Project agreements may be amended to change the scope, amount, or duration. Must be approved by the National Park Service.

Assistance Considerations

Formula and Matching Requirements

The Land and Water Conservation Fund Act specifies that not more than 50 percent of the project cost may be federally financed. Under certain conditions, all or part of the project Sponsor's matching share may be from certain other Federal assistance programs, such as Title I Community Development, Appalachia and all other Regional Commissions. Forty percent of the first $225 million; thirty percent of the next $275 million; and twenty percent of all additional appropriations is apportioned equally among the States. The remaining appropriation is apportioned on the basis of need. This program has maintenance of effort (MOE) requirements, see funding agency for further details.

Length and Time Phasing of Assistance

Funds are available for obligation during the fiscal year in which appropriated and for the two following fiscal years. The assistance period for individual projects varies and may be extended. Complex projects may be broken down into stages, with one being initially approved and the remainder qualified for activation at a later date. Except for project preparation costs, all costs must be incurred within the project period. Planning projects may not be phased.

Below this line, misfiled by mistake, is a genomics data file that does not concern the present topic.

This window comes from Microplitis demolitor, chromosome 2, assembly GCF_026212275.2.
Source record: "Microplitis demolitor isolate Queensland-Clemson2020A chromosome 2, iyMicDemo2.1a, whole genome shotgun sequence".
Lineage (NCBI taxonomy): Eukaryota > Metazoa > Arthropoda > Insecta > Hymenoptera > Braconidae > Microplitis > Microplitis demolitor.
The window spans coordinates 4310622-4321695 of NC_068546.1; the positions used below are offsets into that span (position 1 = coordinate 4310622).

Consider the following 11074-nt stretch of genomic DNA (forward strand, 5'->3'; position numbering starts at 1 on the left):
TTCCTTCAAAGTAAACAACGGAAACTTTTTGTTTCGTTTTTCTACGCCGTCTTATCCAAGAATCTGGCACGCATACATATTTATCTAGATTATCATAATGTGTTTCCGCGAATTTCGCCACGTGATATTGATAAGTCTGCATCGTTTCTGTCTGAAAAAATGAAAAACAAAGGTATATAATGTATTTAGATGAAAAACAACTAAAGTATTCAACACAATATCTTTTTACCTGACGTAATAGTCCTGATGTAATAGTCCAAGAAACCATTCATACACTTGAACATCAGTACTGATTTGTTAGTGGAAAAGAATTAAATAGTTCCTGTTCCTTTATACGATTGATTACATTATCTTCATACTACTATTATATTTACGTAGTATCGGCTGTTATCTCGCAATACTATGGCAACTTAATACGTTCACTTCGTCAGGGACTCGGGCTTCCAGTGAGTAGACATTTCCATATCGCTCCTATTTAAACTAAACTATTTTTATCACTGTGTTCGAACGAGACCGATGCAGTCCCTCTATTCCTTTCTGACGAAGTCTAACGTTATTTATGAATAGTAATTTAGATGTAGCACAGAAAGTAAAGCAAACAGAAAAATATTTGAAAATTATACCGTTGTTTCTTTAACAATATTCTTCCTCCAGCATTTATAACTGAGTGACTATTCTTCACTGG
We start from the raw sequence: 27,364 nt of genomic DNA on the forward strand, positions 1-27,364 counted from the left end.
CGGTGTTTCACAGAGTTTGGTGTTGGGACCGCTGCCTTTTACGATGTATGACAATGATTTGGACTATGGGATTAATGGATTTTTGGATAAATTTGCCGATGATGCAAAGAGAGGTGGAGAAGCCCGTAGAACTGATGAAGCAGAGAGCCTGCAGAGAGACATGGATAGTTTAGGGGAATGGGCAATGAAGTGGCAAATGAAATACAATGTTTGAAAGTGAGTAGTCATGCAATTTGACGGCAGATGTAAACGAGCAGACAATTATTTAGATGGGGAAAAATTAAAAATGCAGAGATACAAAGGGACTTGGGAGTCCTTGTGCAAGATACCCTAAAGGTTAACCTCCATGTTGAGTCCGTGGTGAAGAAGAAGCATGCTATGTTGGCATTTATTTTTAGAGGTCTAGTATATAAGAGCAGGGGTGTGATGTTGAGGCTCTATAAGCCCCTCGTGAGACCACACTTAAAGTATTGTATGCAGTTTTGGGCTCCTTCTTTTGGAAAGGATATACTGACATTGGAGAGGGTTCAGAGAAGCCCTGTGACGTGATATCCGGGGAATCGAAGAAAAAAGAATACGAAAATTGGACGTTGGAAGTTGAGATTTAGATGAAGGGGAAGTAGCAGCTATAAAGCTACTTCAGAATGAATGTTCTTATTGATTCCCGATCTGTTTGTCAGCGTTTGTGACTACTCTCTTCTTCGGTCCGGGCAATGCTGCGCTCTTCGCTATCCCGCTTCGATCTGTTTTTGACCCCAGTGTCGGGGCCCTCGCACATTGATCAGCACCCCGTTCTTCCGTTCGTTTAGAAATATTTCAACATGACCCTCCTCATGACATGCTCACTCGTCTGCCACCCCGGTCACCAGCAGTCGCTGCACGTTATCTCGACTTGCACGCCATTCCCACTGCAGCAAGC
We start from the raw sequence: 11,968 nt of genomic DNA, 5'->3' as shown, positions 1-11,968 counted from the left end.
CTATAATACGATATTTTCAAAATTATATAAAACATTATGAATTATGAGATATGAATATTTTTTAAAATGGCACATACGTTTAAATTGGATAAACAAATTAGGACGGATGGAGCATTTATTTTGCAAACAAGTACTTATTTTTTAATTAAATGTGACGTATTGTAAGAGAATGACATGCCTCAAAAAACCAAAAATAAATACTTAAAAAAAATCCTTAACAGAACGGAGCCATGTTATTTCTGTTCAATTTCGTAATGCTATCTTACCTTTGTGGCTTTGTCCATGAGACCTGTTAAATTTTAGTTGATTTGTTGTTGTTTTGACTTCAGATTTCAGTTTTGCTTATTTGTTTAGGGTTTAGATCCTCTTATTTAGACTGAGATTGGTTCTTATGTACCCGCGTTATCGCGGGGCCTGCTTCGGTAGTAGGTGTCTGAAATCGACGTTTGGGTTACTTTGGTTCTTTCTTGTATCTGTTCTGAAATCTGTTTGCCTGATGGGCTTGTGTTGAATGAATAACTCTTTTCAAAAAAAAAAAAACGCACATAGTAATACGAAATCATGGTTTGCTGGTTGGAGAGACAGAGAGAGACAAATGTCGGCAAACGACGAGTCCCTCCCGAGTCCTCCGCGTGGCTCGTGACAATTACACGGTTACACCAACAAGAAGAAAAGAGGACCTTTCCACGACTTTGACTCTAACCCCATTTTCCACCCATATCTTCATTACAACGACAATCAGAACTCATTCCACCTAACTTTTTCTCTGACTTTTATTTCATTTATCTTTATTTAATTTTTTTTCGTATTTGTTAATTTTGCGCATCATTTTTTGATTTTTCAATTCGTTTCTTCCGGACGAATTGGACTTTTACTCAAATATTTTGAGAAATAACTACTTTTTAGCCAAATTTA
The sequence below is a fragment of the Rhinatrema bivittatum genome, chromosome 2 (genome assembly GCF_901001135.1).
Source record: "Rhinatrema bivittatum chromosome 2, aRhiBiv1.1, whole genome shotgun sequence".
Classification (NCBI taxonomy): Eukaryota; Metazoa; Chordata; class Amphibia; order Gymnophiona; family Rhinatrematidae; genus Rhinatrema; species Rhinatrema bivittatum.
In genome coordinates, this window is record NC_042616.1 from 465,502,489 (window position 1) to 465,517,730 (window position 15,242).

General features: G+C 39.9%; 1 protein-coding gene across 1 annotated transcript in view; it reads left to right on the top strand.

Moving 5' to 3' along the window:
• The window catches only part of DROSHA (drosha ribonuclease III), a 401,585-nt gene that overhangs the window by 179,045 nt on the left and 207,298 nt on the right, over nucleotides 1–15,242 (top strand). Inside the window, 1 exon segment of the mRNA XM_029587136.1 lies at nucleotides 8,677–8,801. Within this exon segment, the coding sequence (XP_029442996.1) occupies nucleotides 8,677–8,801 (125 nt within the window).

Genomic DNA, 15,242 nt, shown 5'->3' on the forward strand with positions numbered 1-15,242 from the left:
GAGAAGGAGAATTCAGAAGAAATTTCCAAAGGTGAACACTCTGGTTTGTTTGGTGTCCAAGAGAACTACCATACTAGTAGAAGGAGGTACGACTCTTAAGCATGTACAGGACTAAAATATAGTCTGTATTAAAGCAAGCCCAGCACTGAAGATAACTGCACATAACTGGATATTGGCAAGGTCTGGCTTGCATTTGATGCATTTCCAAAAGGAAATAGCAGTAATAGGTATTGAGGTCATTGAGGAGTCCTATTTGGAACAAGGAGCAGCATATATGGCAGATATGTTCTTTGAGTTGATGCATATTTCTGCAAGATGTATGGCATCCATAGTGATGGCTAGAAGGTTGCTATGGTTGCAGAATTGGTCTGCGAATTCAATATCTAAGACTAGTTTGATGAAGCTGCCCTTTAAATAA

Post Assistance Requirements


State inspection reports are submitted every 5 years on completed projects stating whether the properties acquired and/or developed with fund assistance are used in accordance with the agreement.

For planning projects, end products are specified in the application for assistance.

Reports are required with billings.


In accordance with the provisions of OMB Circular No. A-133 (Revised, June 27, 2003), "Audits of States, Local Governments, and Nonprofit Organizations," nonfederal entities that expend financial assistance of $500,000 or more in Federal awards will have a single or a program-specific audit conducted for that year. Nonfederal entities that expend less than $500,000 a year in Federal awards are exempt from Federal audit requirements for that year, except as noted in Circular No. A-133.